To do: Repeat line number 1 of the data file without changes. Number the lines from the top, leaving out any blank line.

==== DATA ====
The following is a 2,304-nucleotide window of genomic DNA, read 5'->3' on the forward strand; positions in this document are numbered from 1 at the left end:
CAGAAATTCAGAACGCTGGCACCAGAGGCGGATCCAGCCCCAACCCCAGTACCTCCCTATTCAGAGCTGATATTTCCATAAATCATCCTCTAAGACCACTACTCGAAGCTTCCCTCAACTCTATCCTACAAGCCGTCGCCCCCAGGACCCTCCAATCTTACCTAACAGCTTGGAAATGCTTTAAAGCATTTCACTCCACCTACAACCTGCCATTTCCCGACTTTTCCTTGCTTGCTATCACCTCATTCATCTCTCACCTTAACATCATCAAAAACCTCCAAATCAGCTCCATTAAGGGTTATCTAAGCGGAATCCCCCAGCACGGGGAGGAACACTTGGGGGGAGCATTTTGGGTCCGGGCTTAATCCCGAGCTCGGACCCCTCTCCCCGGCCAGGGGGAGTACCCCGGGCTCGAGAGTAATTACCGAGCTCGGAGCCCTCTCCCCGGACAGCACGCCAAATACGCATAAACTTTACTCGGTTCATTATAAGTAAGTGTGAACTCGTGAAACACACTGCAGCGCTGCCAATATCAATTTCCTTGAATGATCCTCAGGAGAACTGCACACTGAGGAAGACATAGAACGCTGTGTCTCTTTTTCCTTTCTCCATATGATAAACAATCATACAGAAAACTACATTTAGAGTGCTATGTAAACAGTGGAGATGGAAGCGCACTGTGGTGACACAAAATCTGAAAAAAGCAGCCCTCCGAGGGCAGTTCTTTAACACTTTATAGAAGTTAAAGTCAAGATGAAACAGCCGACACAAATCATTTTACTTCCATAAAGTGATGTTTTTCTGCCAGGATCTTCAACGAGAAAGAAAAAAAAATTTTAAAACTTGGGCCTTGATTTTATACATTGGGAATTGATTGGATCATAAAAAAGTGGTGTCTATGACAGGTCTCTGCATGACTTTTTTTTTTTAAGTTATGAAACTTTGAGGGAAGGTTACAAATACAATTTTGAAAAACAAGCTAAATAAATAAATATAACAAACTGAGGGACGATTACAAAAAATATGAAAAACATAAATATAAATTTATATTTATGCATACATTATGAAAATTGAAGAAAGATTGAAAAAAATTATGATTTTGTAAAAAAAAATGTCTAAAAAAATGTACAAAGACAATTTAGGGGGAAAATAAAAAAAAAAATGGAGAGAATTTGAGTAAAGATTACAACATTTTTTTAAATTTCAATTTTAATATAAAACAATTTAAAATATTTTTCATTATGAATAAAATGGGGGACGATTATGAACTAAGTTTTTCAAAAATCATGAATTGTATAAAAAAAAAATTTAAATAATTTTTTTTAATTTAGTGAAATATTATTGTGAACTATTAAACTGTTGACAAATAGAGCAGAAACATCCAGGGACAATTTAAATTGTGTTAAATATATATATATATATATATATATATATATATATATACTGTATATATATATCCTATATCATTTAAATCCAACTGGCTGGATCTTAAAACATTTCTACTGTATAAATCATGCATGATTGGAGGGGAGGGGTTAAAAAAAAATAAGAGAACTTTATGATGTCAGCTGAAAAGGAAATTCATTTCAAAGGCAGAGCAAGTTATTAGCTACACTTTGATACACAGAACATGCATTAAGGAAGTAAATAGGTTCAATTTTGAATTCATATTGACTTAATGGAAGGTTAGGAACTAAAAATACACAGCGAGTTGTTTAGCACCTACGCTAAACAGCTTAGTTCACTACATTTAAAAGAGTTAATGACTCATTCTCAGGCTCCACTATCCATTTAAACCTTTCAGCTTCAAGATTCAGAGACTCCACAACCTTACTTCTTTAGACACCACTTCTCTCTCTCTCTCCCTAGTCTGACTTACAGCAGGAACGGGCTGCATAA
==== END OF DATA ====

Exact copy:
The following is a 2,304-nucleotide window of genomic DNA, read 5'->3' on the forward strand; positions in this document are numbered from 1 at the left end: